The Pigeon was very tasty. It had that air of game about it - that whiff and taste of age and oily wildness that pinches the cheeks and somehow makes you want to hawk and spit and swallow at the same time. This one had a dry crisp skin, with a smoky taste that suggested it had been charred over oak chips. It was also very salty, suggesting a dab of soy sauce or MSG had been rubbed into it. Darn tasty, and the 2003 went gangbusters with it, exploding the mouth with its fruit and tannin and melting the pigeon into lean cuisine. Some started with the knife and fork but ended up using fingers. Small birds need the human touch. 

Roasted Pigeon. And handphone.
The 2000 had a somewhat tight nose at first blush, though the swirl revealed lots of nasal layers and the promise of complexity. Immediate spice and tobacco and full earth.

The Lamb Cutlet was nicely warmed and peppered with excellent fat and basted with a smooth hoisin sauce, giving it a barbecued and slight charred feel as a result of being grilled. It was most tasty and excellent, borderline outstanding. Got fire, got heat, got pepper, got sweet, got juicy meat and texture - eat this and die. Ho Seck as the Chinese might say, though Dam Siok would also fit the bill.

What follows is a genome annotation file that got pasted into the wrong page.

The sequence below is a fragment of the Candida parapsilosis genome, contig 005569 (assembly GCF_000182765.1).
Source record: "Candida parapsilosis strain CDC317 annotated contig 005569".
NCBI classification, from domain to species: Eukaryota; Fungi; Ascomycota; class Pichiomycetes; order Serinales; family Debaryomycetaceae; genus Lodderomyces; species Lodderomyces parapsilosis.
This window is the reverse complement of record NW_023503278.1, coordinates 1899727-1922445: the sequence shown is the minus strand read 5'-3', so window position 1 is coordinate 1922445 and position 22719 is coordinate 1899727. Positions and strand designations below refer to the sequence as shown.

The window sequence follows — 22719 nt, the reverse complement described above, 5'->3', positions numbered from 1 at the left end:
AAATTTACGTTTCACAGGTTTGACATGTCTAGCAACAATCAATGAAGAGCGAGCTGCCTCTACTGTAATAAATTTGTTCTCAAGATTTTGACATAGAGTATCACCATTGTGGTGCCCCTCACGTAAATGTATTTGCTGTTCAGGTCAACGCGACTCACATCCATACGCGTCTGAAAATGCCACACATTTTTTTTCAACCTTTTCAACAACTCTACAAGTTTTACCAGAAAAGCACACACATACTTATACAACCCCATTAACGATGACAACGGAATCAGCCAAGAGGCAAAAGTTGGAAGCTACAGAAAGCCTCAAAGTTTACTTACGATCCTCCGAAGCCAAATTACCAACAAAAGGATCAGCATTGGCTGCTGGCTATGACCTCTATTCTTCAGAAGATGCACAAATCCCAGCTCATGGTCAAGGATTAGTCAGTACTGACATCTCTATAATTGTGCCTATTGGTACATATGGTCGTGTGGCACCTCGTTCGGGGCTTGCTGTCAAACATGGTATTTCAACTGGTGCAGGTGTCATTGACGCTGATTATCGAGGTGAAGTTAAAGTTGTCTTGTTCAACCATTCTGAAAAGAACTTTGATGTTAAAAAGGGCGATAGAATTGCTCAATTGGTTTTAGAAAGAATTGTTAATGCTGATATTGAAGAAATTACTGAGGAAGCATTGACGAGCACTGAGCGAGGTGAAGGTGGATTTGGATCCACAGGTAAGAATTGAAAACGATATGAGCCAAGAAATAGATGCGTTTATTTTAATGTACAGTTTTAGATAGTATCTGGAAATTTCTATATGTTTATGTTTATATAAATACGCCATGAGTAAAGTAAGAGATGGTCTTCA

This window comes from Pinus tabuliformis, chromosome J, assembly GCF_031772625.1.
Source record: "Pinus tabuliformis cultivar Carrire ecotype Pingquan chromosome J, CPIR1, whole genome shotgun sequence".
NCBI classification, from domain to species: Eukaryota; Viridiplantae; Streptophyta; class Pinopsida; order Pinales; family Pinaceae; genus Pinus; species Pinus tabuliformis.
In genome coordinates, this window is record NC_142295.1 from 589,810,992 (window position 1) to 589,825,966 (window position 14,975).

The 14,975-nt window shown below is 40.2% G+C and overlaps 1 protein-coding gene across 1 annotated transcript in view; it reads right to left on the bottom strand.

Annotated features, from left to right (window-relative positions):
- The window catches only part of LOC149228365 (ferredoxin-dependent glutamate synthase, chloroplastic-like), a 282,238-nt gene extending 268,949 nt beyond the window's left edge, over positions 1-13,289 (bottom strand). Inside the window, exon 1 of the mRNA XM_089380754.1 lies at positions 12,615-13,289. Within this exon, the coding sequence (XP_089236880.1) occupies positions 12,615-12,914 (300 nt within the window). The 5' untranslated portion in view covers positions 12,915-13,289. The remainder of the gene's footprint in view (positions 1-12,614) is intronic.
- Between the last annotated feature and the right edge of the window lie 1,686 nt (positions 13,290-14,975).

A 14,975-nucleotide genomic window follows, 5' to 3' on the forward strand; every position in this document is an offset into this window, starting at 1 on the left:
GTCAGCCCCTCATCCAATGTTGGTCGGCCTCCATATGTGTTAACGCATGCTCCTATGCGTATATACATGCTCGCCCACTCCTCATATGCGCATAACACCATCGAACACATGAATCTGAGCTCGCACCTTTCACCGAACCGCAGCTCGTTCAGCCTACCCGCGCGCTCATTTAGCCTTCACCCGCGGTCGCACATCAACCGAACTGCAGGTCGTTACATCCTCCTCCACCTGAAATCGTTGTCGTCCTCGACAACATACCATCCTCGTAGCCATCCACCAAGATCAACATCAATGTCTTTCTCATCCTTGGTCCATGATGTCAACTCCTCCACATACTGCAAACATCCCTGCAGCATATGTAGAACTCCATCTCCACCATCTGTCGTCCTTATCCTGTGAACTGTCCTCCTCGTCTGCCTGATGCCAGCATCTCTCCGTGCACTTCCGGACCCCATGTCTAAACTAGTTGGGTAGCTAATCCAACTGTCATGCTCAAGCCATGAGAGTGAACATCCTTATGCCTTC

Grilled Lamb Cutlet with Garden Green Salad
The 2000 did very well, though its sleek complexity lost the battle with the Hoisin sauce. It needed bigger fruit to stand up to it. In this, the 2003 was the better match on the day. It faced down the sauce with its bold mouth and flavours and both lamb and 2003 CPC each brought out layers of taste and suppleness in the other. Total back of the net. The 2000 felt a shade old. Not to say that there is no life left there, not at all. Just a little out of its depth given the relative youthfulness of the other wines and the power of the sauces in the food. A sipping wine rather than the food chuggers than the 2003 and to a lesser extent the 2008.